Abstract: Coastal regions across the globe have become increasingly susceptible to flooding impacts associated with urbanization, hydromodification, changing weather patterns, and the increased frequency and intensity of tropical storm systems. However, when flooding occurs in coastal environments, it can rarely be attributed to one single driver. In many cases, flooding in this environment can be considered as “Compound Flooding;” that is flooding that results from the combined effects of several different hydrologic drivers, specifically rainfall-runoff processes and tidal forces. The complex flood behaviors of systems affected by both tidal effects and rainfall-runoff processes are often simulated using hydrology and hydraulic modeling software packages. The process of developing and operating computational models capable of accurately simulating these behaviors is resource intensive, and without proper calibration and verification, these models are capable of grossly misrepresenting system behaviors. As an alternative, this study details a method for predicting general flood behaviors using simple mathematical models developed using field data collection, long-term monitoring, and basic statistical hydrology analyses.

For this study, water level and rainfall depth recording instrumentation were installed along a tidally influenced tributary of the Ashley River, called Church Creek, located in Charleston, SC. Using data collected from this gage station, along with publicly available data from a series of gages operated by government agencies, regression analyses were used to mathematically isolate the effects of tide and rainfall-runoff on the peak water level of Church Creek. After isolating the separate effects of these two processes, a “Combined Flooding Function” was developed for predicting the peak water level in Church Creek based on the peak tide in the Ashley River and a multi-day rainfall total in the watershed. Using the function, joint-probability analyses were then used to investigate the recurrence of flooding based on a range of tide conditions and rainfall depths.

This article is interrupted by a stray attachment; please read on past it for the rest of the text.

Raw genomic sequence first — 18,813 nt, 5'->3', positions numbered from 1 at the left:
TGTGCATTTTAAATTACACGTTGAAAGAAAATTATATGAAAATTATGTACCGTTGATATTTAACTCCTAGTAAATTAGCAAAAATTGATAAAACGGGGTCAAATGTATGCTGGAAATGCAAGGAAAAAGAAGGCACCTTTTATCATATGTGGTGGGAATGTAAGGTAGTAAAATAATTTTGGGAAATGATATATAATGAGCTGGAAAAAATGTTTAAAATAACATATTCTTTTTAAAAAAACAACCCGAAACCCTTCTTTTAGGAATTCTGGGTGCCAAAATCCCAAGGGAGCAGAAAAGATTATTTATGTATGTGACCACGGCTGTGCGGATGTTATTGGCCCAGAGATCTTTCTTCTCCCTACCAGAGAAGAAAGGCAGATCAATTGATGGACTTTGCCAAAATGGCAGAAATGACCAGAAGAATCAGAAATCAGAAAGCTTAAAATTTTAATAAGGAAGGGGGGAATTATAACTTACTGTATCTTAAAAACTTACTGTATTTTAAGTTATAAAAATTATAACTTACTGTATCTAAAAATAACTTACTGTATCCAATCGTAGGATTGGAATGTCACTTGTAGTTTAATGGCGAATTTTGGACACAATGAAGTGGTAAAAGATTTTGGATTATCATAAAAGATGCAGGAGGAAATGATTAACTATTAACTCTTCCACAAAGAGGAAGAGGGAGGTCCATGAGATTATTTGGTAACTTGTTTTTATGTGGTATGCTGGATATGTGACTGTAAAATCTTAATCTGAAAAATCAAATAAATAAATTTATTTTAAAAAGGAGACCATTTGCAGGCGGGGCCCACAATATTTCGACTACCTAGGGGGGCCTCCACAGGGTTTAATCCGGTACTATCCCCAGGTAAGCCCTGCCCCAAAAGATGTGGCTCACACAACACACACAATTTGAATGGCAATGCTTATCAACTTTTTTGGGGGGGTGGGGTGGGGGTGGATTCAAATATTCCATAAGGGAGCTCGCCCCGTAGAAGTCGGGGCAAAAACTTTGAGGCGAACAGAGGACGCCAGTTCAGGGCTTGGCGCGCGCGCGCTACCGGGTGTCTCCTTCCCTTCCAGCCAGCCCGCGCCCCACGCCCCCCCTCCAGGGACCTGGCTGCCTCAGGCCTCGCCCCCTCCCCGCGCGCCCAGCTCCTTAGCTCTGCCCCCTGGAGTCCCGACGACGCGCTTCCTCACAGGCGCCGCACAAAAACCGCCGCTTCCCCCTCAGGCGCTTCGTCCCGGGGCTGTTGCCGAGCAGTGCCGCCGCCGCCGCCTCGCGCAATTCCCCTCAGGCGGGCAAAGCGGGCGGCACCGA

Biography: Nolan Williams is a Hydrologist and Engineer-in-Training with Robinson Design Engineers in Charleston, South Carolina. Nolan has a BS in Civil Engineering from the Georgia Institute of Technology. While at Georgia Tech, Nolan was involved in several projects and research efforts regarding urban hydrology and the use of green infrastructure in stormwater management. Since joining Robinson Design Engineers, Nolan has taken a special interest in furthering the use of data collection, long-term monitoring, and stochastic hydrology in engineering.

(59) Effective Stream Restoration Construction Management within Piscataway Creek

Presenter: Paul Le Bel, Hazen and Sawyer,